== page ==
How does Juliet Change

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Romeo and Juliet by William Shakespeare is a play in which my attitude towards one of the main characters changes many times throughout the play. The character who changes is Juliet herself. Shakespeare portrays the changes in Juliet well by use of language, imagery and key speeches.

The first time we meet Juliet is when the nurse is reminiscing about Juliet’s childhood. From the nurses recollections of Juliet’s childhood I can gather that she is like a mother figure to her. 

Lady Capulet, Juliet’s mother, enters and asks Juliet how she feels about marrying a bachelor called Paris. Juliet’s response is, “I’ll look to like, if looking liking move: But no more deep will I endart mine eye than your consent gives” This shows us that Juliet is an obedient and dutiful daughter, as she will go to meet Paris because her parents have asked her to. It shows that she is something of a perfect daughter for her parents. She also seems very polite and well mannered towards her mother, almost as if she was a stranger to her.

This effectively makes us think that Juliet is a good child who would never disobey her parents. Furthermore, we first see a change in Juliet when she meets Romeo at the Capulet ball. 

Romeo and his friends attend the mask ball without being invited.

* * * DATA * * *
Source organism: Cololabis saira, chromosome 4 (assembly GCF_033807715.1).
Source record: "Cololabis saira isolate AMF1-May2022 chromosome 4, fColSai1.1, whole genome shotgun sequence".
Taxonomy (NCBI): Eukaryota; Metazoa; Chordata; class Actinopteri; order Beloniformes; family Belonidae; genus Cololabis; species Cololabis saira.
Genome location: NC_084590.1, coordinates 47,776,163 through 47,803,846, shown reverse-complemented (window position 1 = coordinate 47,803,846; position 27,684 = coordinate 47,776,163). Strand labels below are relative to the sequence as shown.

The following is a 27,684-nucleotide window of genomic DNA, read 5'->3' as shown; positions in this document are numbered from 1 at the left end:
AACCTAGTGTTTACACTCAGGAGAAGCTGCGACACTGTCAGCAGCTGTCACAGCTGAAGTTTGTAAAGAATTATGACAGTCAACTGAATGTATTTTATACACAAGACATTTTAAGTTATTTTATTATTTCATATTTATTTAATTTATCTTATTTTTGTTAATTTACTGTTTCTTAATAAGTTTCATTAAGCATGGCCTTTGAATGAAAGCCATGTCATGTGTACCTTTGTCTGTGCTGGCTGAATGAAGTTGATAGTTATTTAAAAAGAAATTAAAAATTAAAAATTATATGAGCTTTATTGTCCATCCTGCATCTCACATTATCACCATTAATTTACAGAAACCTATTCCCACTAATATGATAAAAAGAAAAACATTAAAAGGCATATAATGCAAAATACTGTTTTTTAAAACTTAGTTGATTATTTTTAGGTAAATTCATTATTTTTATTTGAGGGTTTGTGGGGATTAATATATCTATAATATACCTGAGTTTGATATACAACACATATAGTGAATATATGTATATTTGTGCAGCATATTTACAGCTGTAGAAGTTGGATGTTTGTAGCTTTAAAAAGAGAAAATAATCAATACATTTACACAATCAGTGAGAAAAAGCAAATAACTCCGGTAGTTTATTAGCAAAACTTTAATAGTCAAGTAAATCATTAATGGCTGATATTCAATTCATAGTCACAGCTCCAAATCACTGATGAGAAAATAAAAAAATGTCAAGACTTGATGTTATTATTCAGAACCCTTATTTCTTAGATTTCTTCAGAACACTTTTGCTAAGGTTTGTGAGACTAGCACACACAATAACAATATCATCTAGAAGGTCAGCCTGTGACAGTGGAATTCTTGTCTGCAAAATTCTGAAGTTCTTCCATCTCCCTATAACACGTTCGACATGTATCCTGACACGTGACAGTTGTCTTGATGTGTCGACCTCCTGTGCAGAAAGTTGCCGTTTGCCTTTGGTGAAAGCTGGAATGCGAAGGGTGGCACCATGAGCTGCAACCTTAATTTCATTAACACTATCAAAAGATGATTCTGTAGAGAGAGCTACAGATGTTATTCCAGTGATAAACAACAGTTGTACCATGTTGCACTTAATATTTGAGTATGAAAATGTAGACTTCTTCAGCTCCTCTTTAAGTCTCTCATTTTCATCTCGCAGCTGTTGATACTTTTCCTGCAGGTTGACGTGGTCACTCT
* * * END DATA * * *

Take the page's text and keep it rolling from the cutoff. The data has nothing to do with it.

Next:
This is because it is being held by The Montague’s sworn enemy the Capulets. The masks help them to enter the ball unrecognised. Romeo does not want to dance or take part in any of the partying so he offers to be a torchbearer. This is because he is in love with a girl called Rosaline and his love for her is unrequited.

The first conversation between Romeo and Juliet is a shared sonnet. The sonnet is unusual as it is shared mutually and usually the woman would be being adored and is silent as the man talked. Juliet answers back which is abnormal. It shows that she is equal to Romeo in terms of wit and intelligence. “ Romeo: Have not saints lips holy palmers too? Juliet: Ay pilgrim lips that they must use in prayer.

Romeo: O then dear saint, let lips do what hands do They pray; grant thou, lest faith turn to despair” 

The fact that the sonnet is shared stresses that they will play equal parts in their relationship. Romeo is never the dominant member in the relationship. They will love and suffer together throughout their relationship. We see Juliet changing from the obedient, perfect daughter to an independent young woman who knows how to take care of herself.

Moreover, we see further development in Juliet’s character when she is on her private balcony after the first time she meets Romeo. Juliet thinks she is alone but Romeo has climbed the walls of the family home and is listening into her conversation with herself. When Romeo is listening to Juliet thinking out loud he gets to know her true feelings towards him and the fact that she is prepared to give up her name to be with him. When Romeo finally shows himself the first thing Juliet wonder is how he got into the garden. He says that as long as Juliet loves him he can overcome any obstacle.

He begins his elaborate praise of her again but she makes it clear that she would rather he spoke plainly and honestly.

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How Does Juliet Change. (2017, Sep 24). Retrieved July 12, 2024 , from

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